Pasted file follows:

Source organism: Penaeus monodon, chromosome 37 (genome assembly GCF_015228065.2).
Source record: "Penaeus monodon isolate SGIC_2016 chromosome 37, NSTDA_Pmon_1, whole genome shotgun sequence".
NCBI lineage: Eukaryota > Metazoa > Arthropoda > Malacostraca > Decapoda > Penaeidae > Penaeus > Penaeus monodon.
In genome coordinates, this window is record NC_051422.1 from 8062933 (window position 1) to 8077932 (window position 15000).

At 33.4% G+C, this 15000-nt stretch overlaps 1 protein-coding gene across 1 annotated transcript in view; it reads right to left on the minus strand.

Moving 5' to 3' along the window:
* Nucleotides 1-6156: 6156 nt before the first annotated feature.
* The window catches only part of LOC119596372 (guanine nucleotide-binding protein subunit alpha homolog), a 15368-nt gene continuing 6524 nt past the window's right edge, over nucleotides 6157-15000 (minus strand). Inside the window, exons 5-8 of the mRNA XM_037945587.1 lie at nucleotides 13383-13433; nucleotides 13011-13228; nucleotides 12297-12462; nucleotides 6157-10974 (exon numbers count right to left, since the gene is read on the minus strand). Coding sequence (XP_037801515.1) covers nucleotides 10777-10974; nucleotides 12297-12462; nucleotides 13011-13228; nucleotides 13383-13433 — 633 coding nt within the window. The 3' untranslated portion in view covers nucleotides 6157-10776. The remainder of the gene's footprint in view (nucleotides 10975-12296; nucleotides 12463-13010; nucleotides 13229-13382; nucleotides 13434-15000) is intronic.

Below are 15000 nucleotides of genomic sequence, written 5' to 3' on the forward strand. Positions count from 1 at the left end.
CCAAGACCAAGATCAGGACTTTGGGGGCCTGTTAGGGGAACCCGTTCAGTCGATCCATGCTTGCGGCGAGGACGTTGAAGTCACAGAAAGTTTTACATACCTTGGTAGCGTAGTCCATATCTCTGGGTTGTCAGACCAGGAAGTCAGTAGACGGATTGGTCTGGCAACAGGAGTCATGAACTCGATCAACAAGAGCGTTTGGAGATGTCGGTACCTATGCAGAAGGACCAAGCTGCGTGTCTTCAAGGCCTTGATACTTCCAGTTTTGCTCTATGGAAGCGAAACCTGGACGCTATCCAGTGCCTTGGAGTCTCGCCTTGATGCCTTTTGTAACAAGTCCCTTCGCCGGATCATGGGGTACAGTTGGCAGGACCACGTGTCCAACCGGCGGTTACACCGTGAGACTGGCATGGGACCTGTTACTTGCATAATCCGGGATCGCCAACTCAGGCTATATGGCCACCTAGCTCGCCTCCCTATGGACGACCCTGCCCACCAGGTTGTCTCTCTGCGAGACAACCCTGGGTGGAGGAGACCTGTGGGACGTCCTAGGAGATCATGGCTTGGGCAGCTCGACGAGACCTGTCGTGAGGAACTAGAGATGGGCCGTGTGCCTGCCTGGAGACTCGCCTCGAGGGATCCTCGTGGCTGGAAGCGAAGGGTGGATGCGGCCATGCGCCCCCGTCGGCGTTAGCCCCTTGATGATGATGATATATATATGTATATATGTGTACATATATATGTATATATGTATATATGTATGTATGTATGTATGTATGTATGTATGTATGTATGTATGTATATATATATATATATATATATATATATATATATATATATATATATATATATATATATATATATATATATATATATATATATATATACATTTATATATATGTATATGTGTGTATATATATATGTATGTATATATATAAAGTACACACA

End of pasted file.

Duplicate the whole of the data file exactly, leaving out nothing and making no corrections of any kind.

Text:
Source organism: Penaeus monodon, chromosome 37 (genome assembly GCF_015228065.2).
Source record: "Penaeus monodon isolate SGIC_2016 chromosome 37, NSTDA_Pmon_1, whole genome shotgun sequence".
NCBI lineage: Eukaryota > Metazoa > Arthropoda > Malacostraca > Decapoda > Penaeidae > Penaeus > Penaeus monodon.
In genome coordinates, this window is record NC_051422.1 from 8062933 (window position 1) to 8077932 (window position 15000).

At 33.4% G+C, this 15000-nt stretch overlaps 1 protein-coding gene across 1 annotated transcript in view; it reads right to left on the minus strand.

Moving 5' to 3' along the window:
* Nucleotides 1-6156: 6156 nt before the first annotated feature.
* The window catches only part of LOC119596372 (guanine nucleotide-binding protein subunit alpha homolog), a 15368-nt gene continuing 6524 nt past the window's right edge, over nucleotides 6157-15000 (minus strand). Inside the window, exons 5-8 of the mRNA XM_037945587.1 lie at nucleotides 13383-13433; nucleotides 13011-13228; nucleotides 12297-12462; nucleotides 6157-10974 (exon numbers count right to left, since the gene is read on the minus strand). Coding sequence (XP_037801515.1) covers nucleotides 10777-10974; nucleotides 12297-12462; nucleotides 13011-13228; nucleotides 13383-13433 — 633 coding nt within the window. The 3' untranslated portion in view covers nucleotides 6157-10776. The remainder of the gene's footprint in view (nucleotides 10975-12296; nucleotides 12463-13010; nucleotides 13229-13382; nucleotides 13434-15000) is intronic.

Below are 15000 nucleotides of genomic sequence, written 5' to 3' on the forward strand. Positions count from 1 at the left end.
CCAAGACCAAGATCAGGACTTTGGGGGCCTGTTAGGGGAACCCGTTCAGTCGATCCATGCTTGCGGCGAGGACGTTGAAGTCACAGAAAGTTTTACATACCTTGGTAGCGTAGTCCATATCTCTGGGTTGTCAGACCAGGAAGTCAGTAGACGGATTGGTCTGGCAACAGGAGTCATGAACTCGATCAACAAGAGCGTTTGGAGATGTCGGTACCTATGCAGAAGGACCAAGCTGCGTGTCTTCAAGGCCTTGATACTTCCAGTTTTGCTCTATGGAAGCGAAACCTGGACGCTATCCAGTGCCTTGGAGTCTCGCCTTGATGCCTTTTGTAACAAGTCCCTTCGCCGGATCATGGGGTACAGTTGGCAGGACCACGTGTCCAACCGGCGGTTACACCGTGAGACTGGCATGGGACCTGTTACTTGCATAATCCGGGATCGCCAACTCAGGCTATATGGCCACCTAGCTCGCCTCCCTATGGACGACCCTGCCCACCAGGTTGTCTCTCTGCGAGACAACCCTGGGTGGAGGAGACCTGTGGGACGTCCTAGGAGATCATGGCTTGGGCAGCTCGACGAGACCTGTCGTGAGGAACTAGAGATGGGCCGTGTGCCTGCCTGGAGACTCGCCTCGAGGGATCCTCGTGGCTGGAAGCGAAGGGTGGATGCGGCCATGCGCCCCCGTCGGCGTTAGCCCCTTGATGATGATGATATATATATGTATATATGTGTACATATATATGTATATATGTATATATGTATGTATGTATGTATGTATGTATGTATGTATGTATGTATGTATATATATATATATATATATATATATATATATATATATATATATATATATATATATATATATATATATATATATATATATATATATACATTTATATATATGTATATGTGTGTATATATATATGTATGTATATATATAAAGTACACACA